Please submit no more than one short story or nonfiction manuscript at a time. Be sure to include phone and (if possible) e-mail contact information. — http://www.theparisreview.org
How to prepare your manuscript:
Send a manuscript of up to 25 pages of fiction or essay, or 3-5 poems. Include a cover letter. — http://www.crazyhorsejournal.org/

The cover letter gives poetry/fiction/non-fiction editors and managing editors a slim grasp of what to expect with your submission. It’s strictly informational. The more interpersonal, “outside the box” or “creative” your cover letter looks the more laughs, eye rolls and groans it’s going to receive. In fact, if it’s crazy enough, it might end up tacked or taped to office doors or walls so it can be laughed at by every perennially shifting grad-student reader or last entire tenures of faculty members.  

Now, it’s alright to have a conversational tone. I mean, maybe you know an editor personally or just can’t help the urge to be “different”, but generally the best cover letters are straight to the point, no bullshit.

Fact: Students can pass classes by bullshitting their way through. And there’s enough bullshit in creative writing workshops that could fertilize all 30 Major League Baseball Stadiums with some left over for the NFL to borrow. People aren’t even afraid to bullshit about movies or books they’ve never seen or read.

We bullshit enough as it is. So, enough fluff, more concrete. Here are some ways to keep your cover letter bullshit free:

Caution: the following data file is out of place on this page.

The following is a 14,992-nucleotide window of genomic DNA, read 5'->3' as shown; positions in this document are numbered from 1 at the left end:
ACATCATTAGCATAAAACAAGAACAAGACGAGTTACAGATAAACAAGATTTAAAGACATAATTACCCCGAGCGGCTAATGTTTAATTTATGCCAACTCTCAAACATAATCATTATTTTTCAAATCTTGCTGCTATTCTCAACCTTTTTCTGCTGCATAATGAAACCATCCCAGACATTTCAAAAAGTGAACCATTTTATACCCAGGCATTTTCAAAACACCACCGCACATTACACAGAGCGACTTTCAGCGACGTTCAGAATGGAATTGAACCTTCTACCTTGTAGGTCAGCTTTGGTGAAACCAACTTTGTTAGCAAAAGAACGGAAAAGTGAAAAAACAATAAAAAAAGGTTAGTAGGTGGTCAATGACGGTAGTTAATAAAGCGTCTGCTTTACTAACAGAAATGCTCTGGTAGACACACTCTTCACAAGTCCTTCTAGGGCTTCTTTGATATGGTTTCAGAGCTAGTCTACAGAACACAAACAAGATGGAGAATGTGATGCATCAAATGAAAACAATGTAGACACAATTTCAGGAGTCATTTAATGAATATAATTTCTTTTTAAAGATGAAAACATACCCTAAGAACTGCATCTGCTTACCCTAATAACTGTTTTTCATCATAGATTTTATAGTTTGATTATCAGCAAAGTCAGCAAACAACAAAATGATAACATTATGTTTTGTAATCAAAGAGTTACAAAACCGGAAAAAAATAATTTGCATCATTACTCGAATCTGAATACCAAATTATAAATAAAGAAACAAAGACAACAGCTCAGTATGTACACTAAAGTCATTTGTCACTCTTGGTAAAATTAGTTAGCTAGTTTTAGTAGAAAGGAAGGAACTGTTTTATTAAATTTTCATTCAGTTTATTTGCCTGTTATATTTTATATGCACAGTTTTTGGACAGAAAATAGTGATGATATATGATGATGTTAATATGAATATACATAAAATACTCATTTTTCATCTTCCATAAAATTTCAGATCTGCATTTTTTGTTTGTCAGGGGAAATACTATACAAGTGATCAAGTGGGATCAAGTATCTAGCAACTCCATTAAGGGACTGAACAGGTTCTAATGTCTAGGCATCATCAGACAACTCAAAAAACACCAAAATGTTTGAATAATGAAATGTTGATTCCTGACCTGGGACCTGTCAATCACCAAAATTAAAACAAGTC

• Avoid talking about your children or spouseOK Great! You’re a family man/woman, good for you! So, what does this have to to with your writing? It’s great to show love for family, but a cover letter is a poor place to do this. It can’t hurt, right? But, I’m sorry, it’s not going to help you get published.
  • HobbiesSkydiving, hiking, Oh, Joe Schmo you’re so exciting! I can definitely tell you’re going to be a good writer because you’ve got an interest in baseball cards. No. Please, no. A cover letter is not a dating website. But, it’s good to know that you’ve got some kind of backup plan when this writing thing doesn’t work out.     
  • Small-time name droppingBetsy Gringle suggested that you send something here, huh? Let me roll out the red carpet and accept you, writer, who knows the Community College Professor/$700 One-Time Workshop Lady! I’m glad you’ve gotten the experience from (insert no-name here), but unless Robert Frost is your father it’s not going to help your chances of impressing anyone.
  • Fancy cover letter paper Shit, this is almost glossy card stock quality! I can’t get over it, damn, this here is some nice paper, only “real”, professional, high art writers know the difference between an eggshell 8 by 11 and a rich creamy 100% cotton slice. Stop. Spare the cotton for your t-shirts. It doesn’t matter if you’ve just spent $15 at OfficeMax for this stuff, it’s superficial and unnecessary.